Synopsis: Here you will find a list of Committee for Culture, Arts and Leisure research papers published during 2011.
Archaeological archives in Northern Ireland: Legislation, guidance and comparison with other jurisdictions
- Date: 19/12/2011 - Author: Dr Dan Hull
This paper describes the current state of legislation, guidance and practice governing archaeological archives in Northern Ireland, and provides some comparisons with jurisdictions elsewhere in the UK and Ireland. It seeks to highlight some of the challenges presented by current arrangements, and highlights areas of good practice followed elsewhere.
Use of the European Culture Programme for translation between Irish and English
- Date: 02/11/2011 - Author: Dr Dan Hull
The Culture Programme is one of the European Union’s (EU) flagship initiatives. It has three objectives; to promote cross-border mobility of those working in the cultural sector, to encourage the transnational circulation of cultural and artistic output and to foster intercultural dialogue. The programme seeks to achieve these objectives by providing funding through a series of grants programmes, and fostering collaborative links between member states. This paper presents an overview of how the programme could be used for translation between Irish and English.
Potential benefits of the London 2012 Olympics and Paralympics for Northern Ireland
- Date: 01/11/2011 - Author: Dr Dan Hull
This paper presents an overview of some of the potential benefits of the London 2012 Olympic Games for Northern Ireland, including economic, cultural and sporting factors. A brief analysis of the benefits of previous Games is also presented.
On 20 May 2011, European Union Culture Ministers reached agreement on the creation of a 'European Heritage Label', designed to ‘highlight sites that celebrate and symbolise European integration, ideals and history’, and ‘values such as democracy, freedom or diversity’. This briefing note includes information about the development of a European Heritage Label, its application and the UK government's view.
The Creative Industries: background, definitions and recent policy development
- Date: 12/09/2011 - Author: Dr Dan Hull
This paper summarises the current state of the creative industries, sets out recent policy developments in this area, and provides an analysis of government strategies in relation to the creative industries in Northern Ireland, across the UK, and in Ireland. A summary of the key challenges identified in recent strategies is also provided.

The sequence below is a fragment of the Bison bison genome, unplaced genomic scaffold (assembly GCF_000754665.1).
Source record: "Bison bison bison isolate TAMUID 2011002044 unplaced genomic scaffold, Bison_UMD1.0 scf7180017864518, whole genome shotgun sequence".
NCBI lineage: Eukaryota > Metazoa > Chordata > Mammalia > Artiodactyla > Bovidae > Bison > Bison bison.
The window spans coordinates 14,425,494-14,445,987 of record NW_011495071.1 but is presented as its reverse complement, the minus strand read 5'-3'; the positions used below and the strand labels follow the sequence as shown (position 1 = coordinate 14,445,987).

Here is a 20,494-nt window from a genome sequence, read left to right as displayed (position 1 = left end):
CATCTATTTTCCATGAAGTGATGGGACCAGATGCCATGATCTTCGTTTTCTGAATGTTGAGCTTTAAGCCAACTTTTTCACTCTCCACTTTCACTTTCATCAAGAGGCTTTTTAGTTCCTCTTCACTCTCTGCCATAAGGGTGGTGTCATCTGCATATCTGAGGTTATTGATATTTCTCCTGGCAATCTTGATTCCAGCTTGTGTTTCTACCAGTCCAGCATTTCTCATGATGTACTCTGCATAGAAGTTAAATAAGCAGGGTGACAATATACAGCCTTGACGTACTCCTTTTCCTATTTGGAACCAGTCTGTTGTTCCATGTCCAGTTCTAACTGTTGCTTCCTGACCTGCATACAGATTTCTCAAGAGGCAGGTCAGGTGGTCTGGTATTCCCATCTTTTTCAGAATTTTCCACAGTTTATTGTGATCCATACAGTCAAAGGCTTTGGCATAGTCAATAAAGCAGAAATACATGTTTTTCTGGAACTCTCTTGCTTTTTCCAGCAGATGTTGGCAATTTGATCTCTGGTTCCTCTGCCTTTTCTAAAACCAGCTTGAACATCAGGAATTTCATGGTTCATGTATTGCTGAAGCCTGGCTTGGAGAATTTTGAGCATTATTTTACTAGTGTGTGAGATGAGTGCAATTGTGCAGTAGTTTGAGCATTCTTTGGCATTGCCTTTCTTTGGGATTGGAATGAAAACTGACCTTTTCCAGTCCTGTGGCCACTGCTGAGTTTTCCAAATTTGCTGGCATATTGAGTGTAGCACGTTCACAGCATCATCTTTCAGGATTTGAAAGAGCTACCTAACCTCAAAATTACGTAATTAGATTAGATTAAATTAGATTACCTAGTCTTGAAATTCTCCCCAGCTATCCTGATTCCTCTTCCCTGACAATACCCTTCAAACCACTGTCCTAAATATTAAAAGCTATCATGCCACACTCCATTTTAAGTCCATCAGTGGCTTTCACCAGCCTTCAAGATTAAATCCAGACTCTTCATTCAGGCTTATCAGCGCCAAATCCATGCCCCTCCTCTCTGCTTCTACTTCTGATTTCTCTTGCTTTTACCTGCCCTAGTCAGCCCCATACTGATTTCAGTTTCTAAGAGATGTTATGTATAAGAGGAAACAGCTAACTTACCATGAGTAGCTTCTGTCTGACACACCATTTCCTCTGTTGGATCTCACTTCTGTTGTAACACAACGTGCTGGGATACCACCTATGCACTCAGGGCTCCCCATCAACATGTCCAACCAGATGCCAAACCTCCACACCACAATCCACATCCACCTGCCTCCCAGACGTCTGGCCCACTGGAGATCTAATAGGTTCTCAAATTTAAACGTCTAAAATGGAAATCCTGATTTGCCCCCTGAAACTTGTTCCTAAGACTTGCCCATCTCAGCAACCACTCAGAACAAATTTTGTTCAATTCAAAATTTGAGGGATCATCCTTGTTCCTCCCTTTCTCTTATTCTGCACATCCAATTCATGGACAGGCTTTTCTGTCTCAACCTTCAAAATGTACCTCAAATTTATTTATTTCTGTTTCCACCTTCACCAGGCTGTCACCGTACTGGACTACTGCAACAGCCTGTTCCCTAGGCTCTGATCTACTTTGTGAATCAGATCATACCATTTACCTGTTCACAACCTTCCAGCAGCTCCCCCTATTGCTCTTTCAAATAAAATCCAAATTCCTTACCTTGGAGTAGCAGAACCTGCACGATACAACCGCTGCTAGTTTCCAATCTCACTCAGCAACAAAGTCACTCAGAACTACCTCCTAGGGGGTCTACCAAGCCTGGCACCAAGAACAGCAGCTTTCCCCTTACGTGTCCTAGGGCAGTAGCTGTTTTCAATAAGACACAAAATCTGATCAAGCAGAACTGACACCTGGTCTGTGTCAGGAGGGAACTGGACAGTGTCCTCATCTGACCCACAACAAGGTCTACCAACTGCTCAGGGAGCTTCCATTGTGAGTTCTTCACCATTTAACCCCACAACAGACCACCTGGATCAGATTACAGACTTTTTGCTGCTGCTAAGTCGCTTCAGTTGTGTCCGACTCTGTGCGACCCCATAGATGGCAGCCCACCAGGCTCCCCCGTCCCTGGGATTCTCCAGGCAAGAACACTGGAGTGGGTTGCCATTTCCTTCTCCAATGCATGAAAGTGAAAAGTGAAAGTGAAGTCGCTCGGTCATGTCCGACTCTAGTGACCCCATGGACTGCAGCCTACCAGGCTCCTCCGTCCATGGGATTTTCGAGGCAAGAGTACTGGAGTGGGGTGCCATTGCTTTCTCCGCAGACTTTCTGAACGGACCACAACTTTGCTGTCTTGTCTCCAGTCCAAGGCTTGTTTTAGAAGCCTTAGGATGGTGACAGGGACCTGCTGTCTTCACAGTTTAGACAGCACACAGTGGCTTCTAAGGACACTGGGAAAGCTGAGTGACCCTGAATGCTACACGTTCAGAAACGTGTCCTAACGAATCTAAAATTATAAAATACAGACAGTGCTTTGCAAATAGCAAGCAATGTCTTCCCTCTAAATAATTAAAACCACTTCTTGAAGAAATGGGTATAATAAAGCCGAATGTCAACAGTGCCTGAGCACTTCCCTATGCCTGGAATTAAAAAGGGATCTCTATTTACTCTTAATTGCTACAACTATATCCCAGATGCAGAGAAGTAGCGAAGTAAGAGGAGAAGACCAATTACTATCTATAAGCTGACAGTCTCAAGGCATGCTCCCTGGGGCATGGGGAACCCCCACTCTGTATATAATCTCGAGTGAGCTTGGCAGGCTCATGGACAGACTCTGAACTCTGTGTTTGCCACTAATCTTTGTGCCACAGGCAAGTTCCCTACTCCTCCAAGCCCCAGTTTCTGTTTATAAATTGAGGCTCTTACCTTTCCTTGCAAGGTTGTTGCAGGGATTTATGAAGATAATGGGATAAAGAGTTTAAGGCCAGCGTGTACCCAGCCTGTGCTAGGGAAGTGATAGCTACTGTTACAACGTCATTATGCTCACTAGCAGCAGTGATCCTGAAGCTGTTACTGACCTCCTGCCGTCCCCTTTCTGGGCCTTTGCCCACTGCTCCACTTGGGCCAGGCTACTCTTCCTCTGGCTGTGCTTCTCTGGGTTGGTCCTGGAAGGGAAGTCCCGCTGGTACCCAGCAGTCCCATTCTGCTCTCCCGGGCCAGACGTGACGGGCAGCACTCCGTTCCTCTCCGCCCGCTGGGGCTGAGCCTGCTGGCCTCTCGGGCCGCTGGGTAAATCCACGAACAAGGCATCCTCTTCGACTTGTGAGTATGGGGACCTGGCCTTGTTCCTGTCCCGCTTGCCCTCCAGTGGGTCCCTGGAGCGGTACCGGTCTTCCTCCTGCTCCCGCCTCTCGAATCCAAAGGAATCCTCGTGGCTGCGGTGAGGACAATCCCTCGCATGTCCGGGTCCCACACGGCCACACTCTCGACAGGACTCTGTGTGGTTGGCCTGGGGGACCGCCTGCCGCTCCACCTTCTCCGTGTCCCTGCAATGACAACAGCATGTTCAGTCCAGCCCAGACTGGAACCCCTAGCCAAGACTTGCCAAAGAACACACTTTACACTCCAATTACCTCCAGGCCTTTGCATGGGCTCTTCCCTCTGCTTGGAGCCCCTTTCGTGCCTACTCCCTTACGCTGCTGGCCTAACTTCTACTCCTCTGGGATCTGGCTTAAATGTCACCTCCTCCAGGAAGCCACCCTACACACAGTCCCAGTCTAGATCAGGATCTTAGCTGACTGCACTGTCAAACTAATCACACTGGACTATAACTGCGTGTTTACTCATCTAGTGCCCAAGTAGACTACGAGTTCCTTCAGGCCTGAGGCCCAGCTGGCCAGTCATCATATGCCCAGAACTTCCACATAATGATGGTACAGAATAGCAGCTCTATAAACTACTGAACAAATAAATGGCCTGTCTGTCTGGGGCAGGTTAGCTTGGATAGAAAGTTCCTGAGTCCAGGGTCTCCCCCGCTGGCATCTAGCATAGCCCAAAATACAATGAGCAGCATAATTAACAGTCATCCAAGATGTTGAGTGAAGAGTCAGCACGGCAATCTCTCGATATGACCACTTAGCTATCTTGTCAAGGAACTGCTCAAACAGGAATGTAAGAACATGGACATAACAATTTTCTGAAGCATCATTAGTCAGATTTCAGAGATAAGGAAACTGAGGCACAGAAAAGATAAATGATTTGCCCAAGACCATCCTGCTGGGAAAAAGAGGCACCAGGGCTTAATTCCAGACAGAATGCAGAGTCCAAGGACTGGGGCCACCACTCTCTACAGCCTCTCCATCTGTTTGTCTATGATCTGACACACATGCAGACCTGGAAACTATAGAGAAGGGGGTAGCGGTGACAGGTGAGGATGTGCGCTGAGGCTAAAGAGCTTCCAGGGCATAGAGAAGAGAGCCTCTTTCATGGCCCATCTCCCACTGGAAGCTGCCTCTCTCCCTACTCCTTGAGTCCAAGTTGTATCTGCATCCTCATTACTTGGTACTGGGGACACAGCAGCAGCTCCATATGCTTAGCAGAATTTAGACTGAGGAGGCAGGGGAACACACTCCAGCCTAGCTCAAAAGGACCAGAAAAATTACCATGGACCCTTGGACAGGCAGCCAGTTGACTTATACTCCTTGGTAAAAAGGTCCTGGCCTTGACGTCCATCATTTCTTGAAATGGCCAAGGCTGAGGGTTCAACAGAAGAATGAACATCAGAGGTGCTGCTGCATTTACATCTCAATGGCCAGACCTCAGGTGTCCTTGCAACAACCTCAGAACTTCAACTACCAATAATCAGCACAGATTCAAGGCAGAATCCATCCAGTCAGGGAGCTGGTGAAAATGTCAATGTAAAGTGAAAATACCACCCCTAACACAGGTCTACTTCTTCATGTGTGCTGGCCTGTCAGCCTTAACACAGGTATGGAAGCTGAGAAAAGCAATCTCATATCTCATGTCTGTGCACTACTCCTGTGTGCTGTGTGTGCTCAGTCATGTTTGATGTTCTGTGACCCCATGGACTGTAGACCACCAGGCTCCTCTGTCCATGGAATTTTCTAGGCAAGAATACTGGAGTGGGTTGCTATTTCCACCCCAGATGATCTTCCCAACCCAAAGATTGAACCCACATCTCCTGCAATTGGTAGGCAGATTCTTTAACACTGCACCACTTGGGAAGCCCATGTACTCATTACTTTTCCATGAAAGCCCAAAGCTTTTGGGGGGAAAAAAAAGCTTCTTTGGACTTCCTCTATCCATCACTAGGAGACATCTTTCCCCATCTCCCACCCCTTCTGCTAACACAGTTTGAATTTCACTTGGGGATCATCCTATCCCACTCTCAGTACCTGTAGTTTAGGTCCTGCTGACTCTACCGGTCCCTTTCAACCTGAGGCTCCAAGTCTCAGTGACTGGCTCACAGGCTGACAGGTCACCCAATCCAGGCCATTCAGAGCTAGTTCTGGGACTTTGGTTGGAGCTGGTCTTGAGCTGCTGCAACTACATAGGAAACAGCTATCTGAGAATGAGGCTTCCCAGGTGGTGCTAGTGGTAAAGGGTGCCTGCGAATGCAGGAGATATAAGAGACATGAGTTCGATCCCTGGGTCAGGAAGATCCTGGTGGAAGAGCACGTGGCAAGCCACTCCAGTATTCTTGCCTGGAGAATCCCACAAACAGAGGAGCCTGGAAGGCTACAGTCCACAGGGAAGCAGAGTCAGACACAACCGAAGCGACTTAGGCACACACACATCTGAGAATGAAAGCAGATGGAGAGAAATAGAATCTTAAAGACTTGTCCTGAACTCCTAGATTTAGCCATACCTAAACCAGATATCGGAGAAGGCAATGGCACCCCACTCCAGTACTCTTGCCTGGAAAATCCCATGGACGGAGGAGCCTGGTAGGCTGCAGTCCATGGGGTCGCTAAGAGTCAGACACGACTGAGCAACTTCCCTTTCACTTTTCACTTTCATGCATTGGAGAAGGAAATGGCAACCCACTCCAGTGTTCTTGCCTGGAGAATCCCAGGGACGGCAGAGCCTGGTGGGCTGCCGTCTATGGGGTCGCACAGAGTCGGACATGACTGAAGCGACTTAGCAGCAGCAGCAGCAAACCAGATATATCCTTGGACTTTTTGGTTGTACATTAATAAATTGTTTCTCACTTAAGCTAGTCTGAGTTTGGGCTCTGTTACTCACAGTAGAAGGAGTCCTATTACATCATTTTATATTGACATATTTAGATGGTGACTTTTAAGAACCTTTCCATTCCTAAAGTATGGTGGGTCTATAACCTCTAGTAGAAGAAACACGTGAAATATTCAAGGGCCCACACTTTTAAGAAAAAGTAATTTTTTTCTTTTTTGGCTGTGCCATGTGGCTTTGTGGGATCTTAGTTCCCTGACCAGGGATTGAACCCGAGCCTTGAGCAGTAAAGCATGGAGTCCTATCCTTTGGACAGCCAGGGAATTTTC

Sport Northern Ireland (Sport NI) is one of DCAL’s nine arms-length bodies. The body was formerly known as the Sports Council Northern Ireland. Sport NI is an Executive Non-Departmental Public Body, established under the Recreation and Youth Service (Northern Ireland) Order 1986. Its stated purpose is to be the lead agency for developing sport in Northern Ireland, and with a corporate vision ‘to promote a culture of lifelong enjoyment and success in sport which contributes to a peaceful, fair and prosperous society
The estimated capital budget required to deliver the Sport Matters strategy over the next four years is £214m, while the capital investment made by DCAL for the same period is £133m (including £110m for the three stadiums). By this calculation, there is a capital funding shortfall for sport of £81m for the period 2011/12 to 2014/15.
The Arts Council of Northern Ireland is the lead development agency for the arts in Northern Ireland, and is an arms-length body of the Department of Culture, Arts and Leisure. Ninety-nine organisations are provided with funding through the Annual Support for Organisations Programme for 2011/12 . Previous research has shown that such funding typically represents around 18% of an organisation’s total income . Arts attendance is relatively high in Northern Ireland, with a recent survey indicating that 73% of adults visited at least one arts event in the last 12 months , compared with 45% as an average for the European Union . In 2009, there were 349,463 visits made to 7,905 performances of arts events in Northern Ireland, equating to just over 1.1 million tickets worth around £16m. 29% of these tickets were bought by households with an income of less than £13,500 a year . 157,300 overseas visitors (or 11%) stated that they had participated in cultural/ historical activities while visiting Northern Ireland .
The Northern Ireland Library Authority (or Libraries NI) is the public library service for Northern Ireland. Its functions were established by the Libraries Act (Northern Ireland) 2008, replacing the previous structure whereby libraries were managed through five Education and Library Boards. Libraries NI is overseen by the Department of Culture, Arts and Leisure, and currently operates 99 branch libraries in Northern Ireland, two specialist libraries, and 28 mobile libraries. Libraries NI is part-way through a three stage consultation process as part of a review: Meeting the Demands of a Modern Public Library Service. Stage one resulted in the closure of ten libraries in the Greater Belfast area, a decision on ten libraries outside Belfast is expected in September 2011, and a third stage on mobile library provision is yet to commence. Libraries policy is driven by the 2006 document, Delivering Tomorrow’s Libraries, which states in Public Library Service 2 that ‘85% of households should have access to a library service within two miles’ .